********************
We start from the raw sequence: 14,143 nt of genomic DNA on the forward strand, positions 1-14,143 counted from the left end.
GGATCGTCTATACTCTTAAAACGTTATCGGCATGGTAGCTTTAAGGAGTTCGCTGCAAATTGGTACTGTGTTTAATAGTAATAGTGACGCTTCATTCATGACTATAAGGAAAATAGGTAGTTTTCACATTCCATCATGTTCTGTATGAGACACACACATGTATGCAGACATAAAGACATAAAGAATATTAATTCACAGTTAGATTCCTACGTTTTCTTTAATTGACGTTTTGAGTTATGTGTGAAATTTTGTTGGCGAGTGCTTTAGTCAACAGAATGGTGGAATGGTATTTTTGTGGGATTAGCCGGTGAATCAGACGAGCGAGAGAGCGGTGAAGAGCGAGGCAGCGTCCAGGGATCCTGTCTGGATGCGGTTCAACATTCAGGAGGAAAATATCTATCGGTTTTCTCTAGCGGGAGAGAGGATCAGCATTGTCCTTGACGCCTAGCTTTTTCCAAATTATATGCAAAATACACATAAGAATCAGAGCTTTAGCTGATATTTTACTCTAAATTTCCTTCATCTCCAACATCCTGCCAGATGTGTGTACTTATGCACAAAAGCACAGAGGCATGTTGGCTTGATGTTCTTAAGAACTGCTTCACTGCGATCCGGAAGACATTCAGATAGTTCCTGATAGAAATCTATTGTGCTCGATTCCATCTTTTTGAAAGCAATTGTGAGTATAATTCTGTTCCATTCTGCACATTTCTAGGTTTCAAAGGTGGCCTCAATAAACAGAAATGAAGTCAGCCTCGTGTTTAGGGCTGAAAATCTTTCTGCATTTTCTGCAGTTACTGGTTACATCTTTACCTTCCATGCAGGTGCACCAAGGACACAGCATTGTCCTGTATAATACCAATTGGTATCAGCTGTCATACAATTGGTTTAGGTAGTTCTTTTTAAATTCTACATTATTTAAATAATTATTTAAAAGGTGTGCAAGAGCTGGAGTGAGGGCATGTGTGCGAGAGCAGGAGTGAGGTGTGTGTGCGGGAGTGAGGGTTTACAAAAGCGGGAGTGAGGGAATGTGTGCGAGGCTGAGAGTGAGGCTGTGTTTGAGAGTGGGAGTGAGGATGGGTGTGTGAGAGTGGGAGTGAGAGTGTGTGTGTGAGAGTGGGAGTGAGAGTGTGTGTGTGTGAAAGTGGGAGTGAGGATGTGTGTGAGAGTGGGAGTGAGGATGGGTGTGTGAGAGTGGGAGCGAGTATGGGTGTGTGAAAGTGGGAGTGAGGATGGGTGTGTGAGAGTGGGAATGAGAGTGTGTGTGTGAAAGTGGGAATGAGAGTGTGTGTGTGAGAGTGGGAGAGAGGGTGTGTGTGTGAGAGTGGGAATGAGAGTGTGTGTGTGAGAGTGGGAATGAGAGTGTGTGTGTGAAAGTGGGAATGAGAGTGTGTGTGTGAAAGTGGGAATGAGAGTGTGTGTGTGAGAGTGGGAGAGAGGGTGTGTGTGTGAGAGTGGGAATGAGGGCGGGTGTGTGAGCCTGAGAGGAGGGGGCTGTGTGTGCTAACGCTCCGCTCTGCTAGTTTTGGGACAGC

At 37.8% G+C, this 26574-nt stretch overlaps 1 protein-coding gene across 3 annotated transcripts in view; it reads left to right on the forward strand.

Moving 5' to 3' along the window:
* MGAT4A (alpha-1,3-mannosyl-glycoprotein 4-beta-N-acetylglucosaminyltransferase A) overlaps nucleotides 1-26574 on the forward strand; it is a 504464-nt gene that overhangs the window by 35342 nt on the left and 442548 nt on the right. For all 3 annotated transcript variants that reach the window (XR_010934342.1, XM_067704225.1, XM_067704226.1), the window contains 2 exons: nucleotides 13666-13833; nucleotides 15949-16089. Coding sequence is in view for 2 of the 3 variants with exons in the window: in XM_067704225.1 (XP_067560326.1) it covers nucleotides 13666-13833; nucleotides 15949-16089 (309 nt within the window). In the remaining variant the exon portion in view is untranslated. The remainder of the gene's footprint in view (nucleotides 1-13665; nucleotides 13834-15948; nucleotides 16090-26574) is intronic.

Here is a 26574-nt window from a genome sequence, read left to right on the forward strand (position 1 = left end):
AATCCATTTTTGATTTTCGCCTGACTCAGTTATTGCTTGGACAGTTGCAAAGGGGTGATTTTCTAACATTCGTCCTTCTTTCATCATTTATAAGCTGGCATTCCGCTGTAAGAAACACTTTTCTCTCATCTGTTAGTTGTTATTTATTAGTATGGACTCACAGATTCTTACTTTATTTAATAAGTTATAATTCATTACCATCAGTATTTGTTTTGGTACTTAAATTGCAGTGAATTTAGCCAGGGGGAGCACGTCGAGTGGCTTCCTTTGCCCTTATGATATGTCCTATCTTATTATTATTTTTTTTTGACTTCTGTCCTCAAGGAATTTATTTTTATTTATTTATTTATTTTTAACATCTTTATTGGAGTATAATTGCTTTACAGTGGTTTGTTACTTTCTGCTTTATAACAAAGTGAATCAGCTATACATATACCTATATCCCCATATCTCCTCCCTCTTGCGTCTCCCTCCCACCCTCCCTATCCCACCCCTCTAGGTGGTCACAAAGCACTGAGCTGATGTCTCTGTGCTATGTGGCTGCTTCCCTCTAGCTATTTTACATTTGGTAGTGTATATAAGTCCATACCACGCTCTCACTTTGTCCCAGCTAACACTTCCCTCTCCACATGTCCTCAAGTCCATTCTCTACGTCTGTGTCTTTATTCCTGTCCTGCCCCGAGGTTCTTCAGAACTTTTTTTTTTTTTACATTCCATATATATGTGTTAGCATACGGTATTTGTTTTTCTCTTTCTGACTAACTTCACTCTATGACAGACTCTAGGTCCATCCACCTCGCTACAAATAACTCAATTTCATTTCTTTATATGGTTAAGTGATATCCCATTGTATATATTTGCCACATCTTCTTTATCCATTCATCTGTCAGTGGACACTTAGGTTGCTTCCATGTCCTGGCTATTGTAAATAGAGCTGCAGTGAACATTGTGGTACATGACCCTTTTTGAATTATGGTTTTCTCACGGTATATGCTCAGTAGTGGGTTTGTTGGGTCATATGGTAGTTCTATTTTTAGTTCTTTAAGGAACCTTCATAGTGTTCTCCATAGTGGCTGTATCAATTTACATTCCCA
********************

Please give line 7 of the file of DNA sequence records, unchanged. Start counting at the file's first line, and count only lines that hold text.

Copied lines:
AATCCATTTTTGATTTTCGCCTGACTCAGTTATTGCTTGGACAGTTGCAAAGGGGTGATTTTCTAACATTCGTCCTTCTTTCATCATTTATAAGCTGGCATTCCGCTGTAAGAAACACTTTTCTCTCATCTGTTAGTTGTTATTTATTAGTATGGACTCACAGATTCTTACTTTATTTAATAAGTTATAATTCATTACCATCAGTATTTGTTTTGGTACTTAAATTGCAGTGAATTTAGCCAGGGGGAGCACGTCGAGTGGCTTCCTTTGCCCTTATGATATGTCCTATCTTATTATTATTTTTTTTTGACTTCTGTCCTCAAGGAATTTATTTTTATTTATTTATTTATTTTTAACATCTTTATTGGAGTATAATTGCTTTACAGTGGTTTGTTACTTTCTGCTTTATAACAAAGTGAATCAGCTATACATATACCTATATCCCCATATCTCCTCCCTCTTGCGTCTCCCTCCCACCCTCCCTATCCCACCCCTCTAGGTGGTCACAAAGCACTGAGCTGATGTCTCTGTGCTATGTGGCTGCTTCCCTCTAGCTATTTTACATTTGGTAGTGTATATAAGTCCATACCACGCTCTCACTTTGTCCCAGCTAACACTTCCCTCTCCACATGTCCTCAAGTCCATTCTCTACGTCTGTGTCTTTATTCCTGTCCTGCCCCGAGGTTCTTCAGAACTTTTTTTTTTTTTACATTCCATATATATGTGTTAGCATACGGTATTTGTTTTTCTCTTTCTGACTAACTTCACTCTATGACAGACTCTAGGTCCATCCACCTCGCTACAAATAACTCAATTTCATTTCTTTATATGGTTAAGTGATATCCCATTGTATATATTTGCCACATCTTCTTTATCCATTCATCTGTCAGTGGACACTTAGGTTGCTTCCATGTCCTGGCTATTGTAAATAGAGCTGCAGTGAACATTGTGGTACATGACCCTTTTTGAATTATGGTTTTCTCACGGTATATGCTCAGTAGTGGGTTTGTTGGGTCATATGGTAGTTCTATTTTTAGTTCTTTAAGGAACCTTCATAGTGTTCTCCATAGTGGCTGTATCAATTTACATTCCCA